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News staff fear for safety as broadcaster wants to stop paying for taxis

Staff at broadcaster GB News are worried over cost-cutting plans to stop paying for taxis to and from its London studios, which they believe will put people at risk.

The Byline Times reports that from September, the broadcaster is embarking on a huge cost-cutting exercise, part of which will see staff having to pay for their own transport to and from work, whatever the cost and whatever the time of day.

In an email sent to staff by management – which has been seen by the Byline Times – bosses acknowledge that the proposed £1,000 salary increase for all staff may not cover the cost of their commute.

The news site reports that the decision “was met with uproar among the station’s employees, with many now said to be looking for new jobs, and some considering a protest against the measure, which they say will particularly put women in danger”.

Speaking anonymously, one GB News worker told the Byline Times: “This policy change will put staff – particularly women – in danger if they have to make long journeys on public transport in the early hours, and so many of us will be forced to get taxis, but now pay for them ourselves.”

They added that the £1,000 pay increase “would be lost by those who feel they do need to get taxis – as each person likely spends thousands on taxis each year – so it is essentially a pay cut in disguise”.

“There is some talk of a protest, especially as the company said it would reconsider the move if output was affected, but I can’t see how the already mistake-prone output could get anyone worse as a result of people getting less sleep and being tired due to longer commutes.”

While many companies are trying to make savings amid the cost-of-living crisis, the reaction to the GB News proposals highlights the important role taxi drivers play in the community.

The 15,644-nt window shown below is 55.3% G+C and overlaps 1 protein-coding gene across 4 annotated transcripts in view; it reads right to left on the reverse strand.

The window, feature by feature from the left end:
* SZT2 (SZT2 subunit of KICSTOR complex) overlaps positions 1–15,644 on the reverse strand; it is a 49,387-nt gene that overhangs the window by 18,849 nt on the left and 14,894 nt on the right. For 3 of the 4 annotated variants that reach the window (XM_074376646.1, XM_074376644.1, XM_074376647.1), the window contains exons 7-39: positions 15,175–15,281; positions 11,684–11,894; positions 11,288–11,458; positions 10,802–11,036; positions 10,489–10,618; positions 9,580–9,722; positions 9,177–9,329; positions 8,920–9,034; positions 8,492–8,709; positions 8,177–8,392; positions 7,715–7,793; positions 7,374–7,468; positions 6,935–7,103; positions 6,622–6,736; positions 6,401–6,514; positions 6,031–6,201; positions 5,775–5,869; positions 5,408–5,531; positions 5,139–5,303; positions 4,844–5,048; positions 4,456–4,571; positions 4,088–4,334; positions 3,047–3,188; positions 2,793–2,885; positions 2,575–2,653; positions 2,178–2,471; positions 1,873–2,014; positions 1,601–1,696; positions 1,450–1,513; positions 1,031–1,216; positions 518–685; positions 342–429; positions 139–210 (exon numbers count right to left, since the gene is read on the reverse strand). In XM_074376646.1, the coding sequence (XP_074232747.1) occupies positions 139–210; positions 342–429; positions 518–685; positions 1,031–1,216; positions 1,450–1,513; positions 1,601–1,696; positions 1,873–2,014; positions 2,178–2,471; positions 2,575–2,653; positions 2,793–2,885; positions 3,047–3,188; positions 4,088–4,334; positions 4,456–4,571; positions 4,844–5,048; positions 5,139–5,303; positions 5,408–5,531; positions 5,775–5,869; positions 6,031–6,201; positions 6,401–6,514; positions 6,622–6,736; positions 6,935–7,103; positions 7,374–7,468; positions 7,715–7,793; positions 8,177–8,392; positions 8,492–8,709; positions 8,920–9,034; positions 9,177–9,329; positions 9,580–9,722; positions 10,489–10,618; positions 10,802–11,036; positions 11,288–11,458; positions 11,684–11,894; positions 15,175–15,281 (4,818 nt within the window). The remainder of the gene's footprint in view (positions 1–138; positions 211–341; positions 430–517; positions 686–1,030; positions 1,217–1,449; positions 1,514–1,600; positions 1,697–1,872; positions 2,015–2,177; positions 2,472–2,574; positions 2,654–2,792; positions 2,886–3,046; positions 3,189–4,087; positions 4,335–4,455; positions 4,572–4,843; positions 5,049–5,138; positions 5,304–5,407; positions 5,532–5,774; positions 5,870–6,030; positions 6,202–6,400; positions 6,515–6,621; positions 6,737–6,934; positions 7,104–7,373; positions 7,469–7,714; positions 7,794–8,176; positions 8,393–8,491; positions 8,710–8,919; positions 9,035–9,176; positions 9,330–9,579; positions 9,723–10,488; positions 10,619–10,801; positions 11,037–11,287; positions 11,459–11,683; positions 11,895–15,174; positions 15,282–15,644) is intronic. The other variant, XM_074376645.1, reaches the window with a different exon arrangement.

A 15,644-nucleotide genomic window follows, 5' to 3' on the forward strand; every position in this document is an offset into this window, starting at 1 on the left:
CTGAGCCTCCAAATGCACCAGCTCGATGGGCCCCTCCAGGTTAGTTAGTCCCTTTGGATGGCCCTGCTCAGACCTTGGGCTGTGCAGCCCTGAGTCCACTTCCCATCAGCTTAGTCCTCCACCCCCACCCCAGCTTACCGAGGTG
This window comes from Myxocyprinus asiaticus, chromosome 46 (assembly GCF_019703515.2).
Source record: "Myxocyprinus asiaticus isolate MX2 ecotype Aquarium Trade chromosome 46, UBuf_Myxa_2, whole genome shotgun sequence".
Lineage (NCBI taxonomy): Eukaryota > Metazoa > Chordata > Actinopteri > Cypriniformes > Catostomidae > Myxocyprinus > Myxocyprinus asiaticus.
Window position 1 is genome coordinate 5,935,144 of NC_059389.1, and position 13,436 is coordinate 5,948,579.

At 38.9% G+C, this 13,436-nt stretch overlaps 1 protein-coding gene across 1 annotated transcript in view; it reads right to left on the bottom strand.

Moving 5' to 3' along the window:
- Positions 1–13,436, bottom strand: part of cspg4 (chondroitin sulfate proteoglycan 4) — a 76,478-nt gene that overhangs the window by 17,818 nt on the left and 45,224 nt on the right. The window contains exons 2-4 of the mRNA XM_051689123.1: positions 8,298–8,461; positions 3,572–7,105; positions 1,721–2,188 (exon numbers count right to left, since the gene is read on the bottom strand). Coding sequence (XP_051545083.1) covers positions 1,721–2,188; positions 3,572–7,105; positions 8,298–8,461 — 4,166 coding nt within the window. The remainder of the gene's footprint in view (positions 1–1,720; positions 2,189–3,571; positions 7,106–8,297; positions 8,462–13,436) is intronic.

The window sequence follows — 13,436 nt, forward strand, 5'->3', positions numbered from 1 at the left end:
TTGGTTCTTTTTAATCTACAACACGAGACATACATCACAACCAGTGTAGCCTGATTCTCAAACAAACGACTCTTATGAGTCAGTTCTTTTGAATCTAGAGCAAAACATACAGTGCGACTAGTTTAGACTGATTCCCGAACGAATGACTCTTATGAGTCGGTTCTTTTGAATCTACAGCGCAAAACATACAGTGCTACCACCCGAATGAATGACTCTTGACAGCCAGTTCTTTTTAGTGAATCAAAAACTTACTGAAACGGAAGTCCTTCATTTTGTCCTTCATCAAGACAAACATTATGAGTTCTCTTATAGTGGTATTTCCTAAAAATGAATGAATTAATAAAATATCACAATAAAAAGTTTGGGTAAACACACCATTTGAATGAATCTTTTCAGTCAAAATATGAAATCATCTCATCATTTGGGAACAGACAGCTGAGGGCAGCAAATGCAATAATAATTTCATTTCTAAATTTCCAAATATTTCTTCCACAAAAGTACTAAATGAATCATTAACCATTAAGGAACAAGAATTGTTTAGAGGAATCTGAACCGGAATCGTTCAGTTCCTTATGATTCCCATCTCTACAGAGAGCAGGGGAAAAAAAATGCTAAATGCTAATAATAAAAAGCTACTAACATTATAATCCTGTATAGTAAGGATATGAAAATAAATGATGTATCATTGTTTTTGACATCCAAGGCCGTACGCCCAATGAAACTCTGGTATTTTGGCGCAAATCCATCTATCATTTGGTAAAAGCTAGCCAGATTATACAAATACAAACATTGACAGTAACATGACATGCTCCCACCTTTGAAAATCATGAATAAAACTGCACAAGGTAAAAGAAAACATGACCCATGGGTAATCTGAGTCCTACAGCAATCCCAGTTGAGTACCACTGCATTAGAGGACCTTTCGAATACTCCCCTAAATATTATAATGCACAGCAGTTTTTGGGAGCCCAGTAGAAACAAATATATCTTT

Whether it is staff hailing a black cab with public hire insurance at a taxi rank or in the street, or booking a PHV with private hire insurance from the studios to take them home, especially in the early hours when public transport is limited, taxis provide a convenient, reliable and safe way to travel.

And their importance was not lost on GB bosses either. An email to staff from the HR department said: “It was recognised that this proposed change would impact all employees, contributors, presenters, freelancers, guests and consultants with very limited exceptions.

“It has been decided that the current discretionary policy . . . will cease from [the] week commencing 1 September 2024 in its current form.

“For those assessed by GB News as being materially impacted by this change of policy, we propose increasing their basic salary by £1,000 per annum, subject to normal deductions and paid in equal instalments on a monthly basis . . . to mitigate the removal of the reimbursement of taxi costs.

“We are aware that for a relatively small number of employees a £1,000 salary increase may not sufficiently mitigate against their annual taxi costs.

“We intend to consider offering those individuals additional financial support for a period of 12 months . . . on a transparent and fair basis, and we will be in touch with those individuals shortly.”

While company-funded taxis to and from work in busy cities such as London undoubtedly make commuting easier for all staff, for some, the change might force them to find work somewhere else.

Each employee’s circumstances are different, but for those who are expected to travel on their own in the early hours, possibly exposing themselves to risk, companies should do the right thing to look after them.”

All information is correct at time of publication. Information provided within this article may have changed over time. No responsibility for its accuracy or correctness is assumed by John Patons Insurance Services or any of its employees.

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